Southeast Asia

People from Southeast Asia feel right at home in Canada — in fact, there are more than 200,000 Southeast Asians in Canada, the majority (43 per cent) residing in Ontario. Since the 1970s, Asia has been the source of more than half of Canada’s immigrants.

Canada’s interest in Southeast Asia has increased significantly in the past few years as the region’s commercial and trade potential have been gaining global attention. As Canada works to rebuild and solidify its connections with Southeast Asia, York too is striving to develop and maintain its ties within the region, through environmental initiatives, research projects and academic exchange programs. York welcomes students from Southeast Asia to its diverse, multicultural community.

Fast FactsResearch in Southeast AsiaConnections at York
  • York undergraduate and graduate students from Southeast Asia in 2015-2016: 466
  • York alumni worldwide from Southeast Asia: 849
  • York has 440+ student clubs and organizations; The Asia Pacific Students Association prepares students for their professional, cultural and academic careers through job development and involvement community activities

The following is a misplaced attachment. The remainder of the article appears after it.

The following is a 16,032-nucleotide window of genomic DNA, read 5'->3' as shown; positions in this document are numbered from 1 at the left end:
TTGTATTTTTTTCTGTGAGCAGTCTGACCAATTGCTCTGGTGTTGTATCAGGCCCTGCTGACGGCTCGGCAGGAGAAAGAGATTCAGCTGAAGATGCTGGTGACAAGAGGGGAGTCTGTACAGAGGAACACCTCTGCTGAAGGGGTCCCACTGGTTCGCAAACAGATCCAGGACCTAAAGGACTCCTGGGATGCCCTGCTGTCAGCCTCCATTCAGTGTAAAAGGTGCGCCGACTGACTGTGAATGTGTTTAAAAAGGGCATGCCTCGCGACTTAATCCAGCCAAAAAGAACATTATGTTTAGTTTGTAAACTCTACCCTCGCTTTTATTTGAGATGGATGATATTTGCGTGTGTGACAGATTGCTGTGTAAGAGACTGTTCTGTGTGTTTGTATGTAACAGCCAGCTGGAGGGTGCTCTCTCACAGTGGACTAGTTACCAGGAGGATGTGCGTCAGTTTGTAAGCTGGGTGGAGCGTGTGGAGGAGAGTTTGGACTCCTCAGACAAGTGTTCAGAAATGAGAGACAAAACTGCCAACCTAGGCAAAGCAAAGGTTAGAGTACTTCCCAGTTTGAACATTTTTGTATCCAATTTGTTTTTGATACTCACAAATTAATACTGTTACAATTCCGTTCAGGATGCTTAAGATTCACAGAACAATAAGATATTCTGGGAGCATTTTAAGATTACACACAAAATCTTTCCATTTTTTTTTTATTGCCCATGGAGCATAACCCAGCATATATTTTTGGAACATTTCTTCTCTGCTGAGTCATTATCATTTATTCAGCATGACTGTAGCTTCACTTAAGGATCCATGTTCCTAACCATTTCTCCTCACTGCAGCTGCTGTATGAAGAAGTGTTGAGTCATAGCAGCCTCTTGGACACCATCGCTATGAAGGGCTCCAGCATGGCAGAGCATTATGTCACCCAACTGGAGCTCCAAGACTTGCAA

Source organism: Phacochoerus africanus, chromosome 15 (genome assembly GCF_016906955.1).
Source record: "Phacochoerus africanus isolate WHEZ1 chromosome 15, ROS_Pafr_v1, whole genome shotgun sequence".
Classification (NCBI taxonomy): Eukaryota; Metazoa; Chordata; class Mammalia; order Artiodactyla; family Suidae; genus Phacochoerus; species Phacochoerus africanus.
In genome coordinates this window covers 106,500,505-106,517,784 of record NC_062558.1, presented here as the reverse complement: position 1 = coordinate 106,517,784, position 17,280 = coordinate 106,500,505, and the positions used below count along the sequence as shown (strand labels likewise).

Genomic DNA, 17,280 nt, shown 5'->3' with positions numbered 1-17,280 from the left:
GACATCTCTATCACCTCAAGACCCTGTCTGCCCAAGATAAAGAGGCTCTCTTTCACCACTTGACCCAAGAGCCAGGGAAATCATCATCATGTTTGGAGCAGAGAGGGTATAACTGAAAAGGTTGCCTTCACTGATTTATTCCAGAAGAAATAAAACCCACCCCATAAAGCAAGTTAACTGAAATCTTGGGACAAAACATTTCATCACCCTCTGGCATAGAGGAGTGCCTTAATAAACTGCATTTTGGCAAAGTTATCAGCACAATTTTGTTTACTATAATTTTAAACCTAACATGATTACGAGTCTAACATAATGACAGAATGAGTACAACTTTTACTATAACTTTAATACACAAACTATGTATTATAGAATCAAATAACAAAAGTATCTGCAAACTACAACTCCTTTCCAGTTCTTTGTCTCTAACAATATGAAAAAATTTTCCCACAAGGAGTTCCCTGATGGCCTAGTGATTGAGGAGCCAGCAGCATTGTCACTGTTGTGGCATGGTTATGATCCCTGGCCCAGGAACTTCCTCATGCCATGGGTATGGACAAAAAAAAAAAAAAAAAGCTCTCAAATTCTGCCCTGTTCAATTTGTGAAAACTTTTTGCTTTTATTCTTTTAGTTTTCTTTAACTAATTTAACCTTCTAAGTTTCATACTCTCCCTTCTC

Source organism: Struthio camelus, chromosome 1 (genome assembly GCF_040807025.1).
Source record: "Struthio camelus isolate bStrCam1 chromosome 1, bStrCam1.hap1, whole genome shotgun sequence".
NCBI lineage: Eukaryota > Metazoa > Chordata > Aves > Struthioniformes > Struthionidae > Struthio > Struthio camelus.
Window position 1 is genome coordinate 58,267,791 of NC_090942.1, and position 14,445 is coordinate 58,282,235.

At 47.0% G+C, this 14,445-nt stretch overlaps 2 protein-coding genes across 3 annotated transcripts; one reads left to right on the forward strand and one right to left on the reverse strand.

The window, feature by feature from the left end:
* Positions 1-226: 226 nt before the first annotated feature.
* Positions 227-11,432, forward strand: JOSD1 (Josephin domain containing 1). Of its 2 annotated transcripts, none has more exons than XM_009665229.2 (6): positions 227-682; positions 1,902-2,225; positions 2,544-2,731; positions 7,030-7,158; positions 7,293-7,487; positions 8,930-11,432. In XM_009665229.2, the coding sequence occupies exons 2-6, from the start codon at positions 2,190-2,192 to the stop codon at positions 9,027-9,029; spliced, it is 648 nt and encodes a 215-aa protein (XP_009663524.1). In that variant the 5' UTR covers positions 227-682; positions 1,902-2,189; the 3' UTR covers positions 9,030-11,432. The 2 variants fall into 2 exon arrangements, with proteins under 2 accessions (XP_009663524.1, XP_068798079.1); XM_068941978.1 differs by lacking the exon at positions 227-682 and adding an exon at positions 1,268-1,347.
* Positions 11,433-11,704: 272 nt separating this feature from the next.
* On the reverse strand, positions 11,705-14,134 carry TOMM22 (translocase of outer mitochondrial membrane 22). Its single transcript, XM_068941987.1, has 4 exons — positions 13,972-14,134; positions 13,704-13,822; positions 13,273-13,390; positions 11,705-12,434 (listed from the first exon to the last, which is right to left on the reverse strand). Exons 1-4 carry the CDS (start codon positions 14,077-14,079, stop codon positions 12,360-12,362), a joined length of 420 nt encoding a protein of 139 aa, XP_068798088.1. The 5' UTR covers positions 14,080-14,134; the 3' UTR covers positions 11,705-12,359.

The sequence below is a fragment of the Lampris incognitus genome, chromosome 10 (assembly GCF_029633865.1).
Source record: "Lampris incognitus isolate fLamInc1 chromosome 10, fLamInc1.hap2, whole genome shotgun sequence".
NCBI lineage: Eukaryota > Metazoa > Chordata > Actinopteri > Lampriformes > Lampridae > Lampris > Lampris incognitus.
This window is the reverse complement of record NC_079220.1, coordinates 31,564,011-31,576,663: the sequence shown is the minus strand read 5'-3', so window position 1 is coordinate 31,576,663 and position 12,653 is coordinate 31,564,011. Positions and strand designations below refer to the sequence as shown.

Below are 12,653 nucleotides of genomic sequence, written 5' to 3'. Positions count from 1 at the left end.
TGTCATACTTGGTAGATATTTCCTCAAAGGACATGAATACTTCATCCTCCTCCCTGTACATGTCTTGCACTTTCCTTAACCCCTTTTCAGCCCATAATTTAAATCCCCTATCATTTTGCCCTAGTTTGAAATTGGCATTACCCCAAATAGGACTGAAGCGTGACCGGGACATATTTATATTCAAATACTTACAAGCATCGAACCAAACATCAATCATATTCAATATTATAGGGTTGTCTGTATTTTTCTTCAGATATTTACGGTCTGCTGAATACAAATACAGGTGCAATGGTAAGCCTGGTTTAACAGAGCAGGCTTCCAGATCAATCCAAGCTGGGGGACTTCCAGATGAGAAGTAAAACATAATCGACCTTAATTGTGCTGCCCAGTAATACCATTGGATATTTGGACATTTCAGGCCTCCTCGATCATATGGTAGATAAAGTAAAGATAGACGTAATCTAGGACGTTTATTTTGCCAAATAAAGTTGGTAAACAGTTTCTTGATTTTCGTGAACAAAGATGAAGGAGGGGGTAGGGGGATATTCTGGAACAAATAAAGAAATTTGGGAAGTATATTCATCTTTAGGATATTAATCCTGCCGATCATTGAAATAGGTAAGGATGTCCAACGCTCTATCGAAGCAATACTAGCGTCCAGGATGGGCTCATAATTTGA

• Sociology professor Peter Vandergeest’s research focuses on governmentality and forest politics in Indonesia, Malaysia and Thailand, as well as regulatory practices in shrimp aquaculture in Thailand. He was also co-investigator in a SSHRC-MCRI project on challenges of agrarian transition in Southeast Asia.
  • Psychology professor Anne Russon has worked for the last 18 years on the re-introduction of orangutans into their natural environment in Borneo after a period of captivity. She serves on advisory boards at the Borneo Orangutan Survival Foundation in Indonesia.
  • Anthropology professor Albert Schrauwers has conducted research in Indonesia and has written extensively on the To Pamona of Central Sulawesi, Indonesia, including a book on colonial reformation in the highlands between 1892 and 1995.
  • Geography professor Phillip Kelly is the director of York Centre for Asian Research. He is also the author of Landscapes of Globalization; Human Geographies of Economic Change in the Philippines.
  • Business professor Atipol Bhanich Supapol has worked as a research consultant for the UN’s Economic and Social Commission for Asia and the Pacific.
  • Law professor Benjamin Geva has advised and drafted key financial sector and payment systems legislation for Cambodia and East Timor through International Monetary Fund’s technical assistance program.